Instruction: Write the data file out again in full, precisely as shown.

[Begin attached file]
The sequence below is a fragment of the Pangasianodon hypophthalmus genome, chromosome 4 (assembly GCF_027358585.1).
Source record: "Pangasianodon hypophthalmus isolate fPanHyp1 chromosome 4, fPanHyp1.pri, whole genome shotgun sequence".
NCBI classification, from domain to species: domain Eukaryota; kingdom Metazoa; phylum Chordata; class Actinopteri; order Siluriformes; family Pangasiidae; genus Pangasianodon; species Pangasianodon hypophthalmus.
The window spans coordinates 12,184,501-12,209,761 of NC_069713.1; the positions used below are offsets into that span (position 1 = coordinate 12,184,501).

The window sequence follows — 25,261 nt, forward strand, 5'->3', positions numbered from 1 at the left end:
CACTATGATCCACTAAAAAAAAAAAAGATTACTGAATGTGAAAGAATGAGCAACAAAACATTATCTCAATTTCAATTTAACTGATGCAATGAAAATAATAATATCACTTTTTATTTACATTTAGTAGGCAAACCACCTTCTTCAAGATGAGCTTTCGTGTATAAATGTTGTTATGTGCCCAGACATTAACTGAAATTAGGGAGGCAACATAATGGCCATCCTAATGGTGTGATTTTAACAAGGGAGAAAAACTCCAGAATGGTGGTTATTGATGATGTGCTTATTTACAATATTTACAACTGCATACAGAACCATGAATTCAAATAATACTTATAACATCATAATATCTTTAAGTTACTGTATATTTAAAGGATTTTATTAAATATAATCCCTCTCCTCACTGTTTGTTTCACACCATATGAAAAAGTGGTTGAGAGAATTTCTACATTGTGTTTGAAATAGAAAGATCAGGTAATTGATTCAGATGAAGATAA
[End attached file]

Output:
The sequence below is a fragment of the Pangasianodon hypophthalmus genome, chromosome 4 (assembly GCF_027358585.1).
Source record: "Pangasianodon hypophthalmus isolate fPanHyp1 chromosome 4, fPanHyp1.pri, whole genome shotgun sequence".
NCBI classification, from domain to species: domain Eukaryota; kingdom Metazoa; phylum Chordata; class Actinopteri; order Siluriformes; family Pangasiidae; genus Pangasianodon; species Pangasianodon hypophthalmus.
The window spans coordinates 12,184,501-12,209,761 of NC_069713.1; the positions used below are offsets into that span (position 1 = coordinate 12,184,501).

The window sequence follows — 25,261 nt, forward strand, 5'->3', positions numbered from 1 at the left end:
CACTATGATCCACTAAAAAAAAAAAAGATTACTGAATGTGAAAGAATGAGCAACAAAACATTATCTCAATTTCAATTTAACTGATGCAATGAAAATAATAATATCACTTTTTATTTACATTTAGTAGGCAAACCACCTTCTTCAAGATGAGCTTTCGTGTATAAATGTTGTTATGTGCCCAGACATTAACTGAAATTAGGGAGGCAACATAATGGCCATCCTAATGGTGTGATTTTAACAAGGGAGAAAAACTCCAGAATGGTGGTTATTGATGATGTGCTTATTTACAATATTTACAACTGCATACAGAACCATGAATTCAAATAATACTTATAACATCATAATATCTTTAAGTTACTGTATATTTAAAGGATTTTATTAAATATAATCCCTCTCCTCACTGTTTGTTTCACACCATATGAAAAAGTGGTTGAGAGAATTTCTACATTGTGTTTGAAATAGAAAGATCAGGTAATTGATTCAGATGAAGATAA